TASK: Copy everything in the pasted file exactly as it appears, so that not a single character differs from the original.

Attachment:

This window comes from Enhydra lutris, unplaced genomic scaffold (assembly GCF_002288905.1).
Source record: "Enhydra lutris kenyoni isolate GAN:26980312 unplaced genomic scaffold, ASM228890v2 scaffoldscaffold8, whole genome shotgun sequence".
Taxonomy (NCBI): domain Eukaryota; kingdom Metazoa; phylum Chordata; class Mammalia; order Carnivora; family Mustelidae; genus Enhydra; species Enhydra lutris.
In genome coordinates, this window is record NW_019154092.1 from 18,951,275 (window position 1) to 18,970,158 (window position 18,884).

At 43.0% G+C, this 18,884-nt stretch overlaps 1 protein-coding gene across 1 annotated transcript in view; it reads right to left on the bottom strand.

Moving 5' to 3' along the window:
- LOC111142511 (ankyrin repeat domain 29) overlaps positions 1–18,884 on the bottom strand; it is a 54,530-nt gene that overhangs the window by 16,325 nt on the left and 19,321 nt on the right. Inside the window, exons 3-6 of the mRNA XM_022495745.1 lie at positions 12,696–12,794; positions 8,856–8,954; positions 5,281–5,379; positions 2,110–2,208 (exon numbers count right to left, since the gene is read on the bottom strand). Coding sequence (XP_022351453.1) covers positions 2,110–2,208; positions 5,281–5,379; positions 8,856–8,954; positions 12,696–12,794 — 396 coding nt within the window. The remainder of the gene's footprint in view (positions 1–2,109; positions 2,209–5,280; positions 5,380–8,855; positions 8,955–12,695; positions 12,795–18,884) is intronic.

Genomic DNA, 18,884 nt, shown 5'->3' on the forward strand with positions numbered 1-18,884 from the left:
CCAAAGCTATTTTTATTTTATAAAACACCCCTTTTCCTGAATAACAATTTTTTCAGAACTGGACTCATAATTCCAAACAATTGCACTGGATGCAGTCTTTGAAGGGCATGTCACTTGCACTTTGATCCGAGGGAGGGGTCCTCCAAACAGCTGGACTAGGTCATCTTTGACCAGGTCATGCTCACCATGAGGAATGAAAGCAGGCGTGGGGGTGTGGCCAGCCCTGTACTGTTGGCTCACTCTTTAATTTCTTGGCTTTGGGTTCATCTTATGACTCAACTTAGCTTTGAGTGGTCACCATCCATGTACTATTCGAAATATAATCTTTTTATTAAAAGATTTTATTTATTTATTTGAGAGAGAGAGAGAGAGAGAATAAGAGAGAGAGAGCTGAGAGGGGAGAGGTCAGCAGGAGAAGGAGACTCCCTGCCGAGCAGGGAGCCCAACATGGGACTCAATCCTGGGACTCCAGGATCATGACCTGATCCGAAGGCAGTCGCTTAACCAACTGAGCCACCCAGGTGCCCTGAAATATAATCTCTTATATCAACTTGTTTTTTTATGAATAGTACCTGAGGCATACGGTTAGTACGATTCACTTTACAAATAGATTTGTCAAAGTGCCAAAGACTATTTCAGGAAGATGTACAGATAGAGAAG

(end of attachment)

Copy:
This window comes from Enhydra lutris, unplaced genomic scaffold (assembly GCF_002288905.1).
Source record: "Enhydra lutris kenyoni isolate GAN:26980312 unplaced genomic scaffold, ASM228890v2 scaffoldscaffold8, whole genome shotgun sequence".
Taxonomy (NCBI): domain Eukaryota; kingdom Metazoa; phylum Chordata; class Mammalia; order Carnivora; family Mustelidae; genus Enhydra; species Enhydra lutris.
In genome coordinates, this window is record NW_019154092.1 from 18,951,275 (window position 1) to 18,970,158 (window position 18,884).

At 43.0% G+C, this 18,884-nt stretch overlaps 1 protein-coding gene across 1 annotated transcript in view; it reads right to left on the bottom strand.

Moving 5' to 3' along the window:
- LOC111142511 (ankyrin repeat domain 29) overlaps positions 1–18,884 on the bottom strand; it is a 54,530-nt gene that overhangs the window by 16,325 nt on the left and 19,321 nt on the right. Inside the window, exons 3-6 of the mRNA XM_022495745.1 lie at positions 12,696–12,794; positions 8,856–8,954; positions 5,281–5,379; positions 2,110–2,208 (exon numbers count right to left, since the gene is read on the bottom strand). Coding sequence (XP_022351453.1) covers positions 2,110–2,208; positions 5,281–5,379; positions 8,856–8,954; positions 12,696–12,794 — 396 coding nt within the window. The remainder of the gene's footprint in view (positions 1–2,109; positions 2,209–5,280; positions 5,380–8,855; positions 8,955–12,695; positions 12,795–18,884) is intronic.

Genomic DNA, 18,884 nt, shown 5'->3' on the forward strand with positions numbered 1-18,884 from the left:
CCAAAGCTATTTTTATTTTATAAAACACCCCTTTTCCTGAATAACAATTTTTTCAGAACTGGACTCATAATTCCAAACAATTGCACTGGATGCAGTCTTTGAAGGGCATGTCACTTGCACTTTGATCCGAGGGAGGGGTCCTCCAAACAGCTGGACTAGGTCATCTTTGACCAGGTCATGCTCACCATGAGGAATGAAAGCAGGCGTGGGGGTGTGGCCAGCCCTGTACTGTTGGCTCACTCTTTAATTTCTTGGCTTTGGGTTCATCTTATGACTCAACTTAGCTTTGAGTGGTCACCATCCATGTACTATTCGAAATATAATCTTTTTATTAAAAGATTTTATTTATTTATTTGAGAGAGAGAGAGAGAGAGAATAAGAGAGAGAGAGCTGAGAGGGGAGAGGTCAGCAGGAGAAGGAGACTCCCTGCCGAGCAGGGAGCCCAACATGGGACTCAATCCTGGGACTCCAGGATCATGACCTGATCCGAAGGCAGTCGCTTAACCAACTGAGCCACCCAGGTGCCCTGAAATATAATCTCTTATATCAACTTGTTTTTTTATGAATAGTACCTGAGGCATACGGTTAGTACGATTCACTTTACAAATAGATTTGTCAAAGTGCCAAAGACTATTTCAGGAAGATGTACAGATAGAGAAG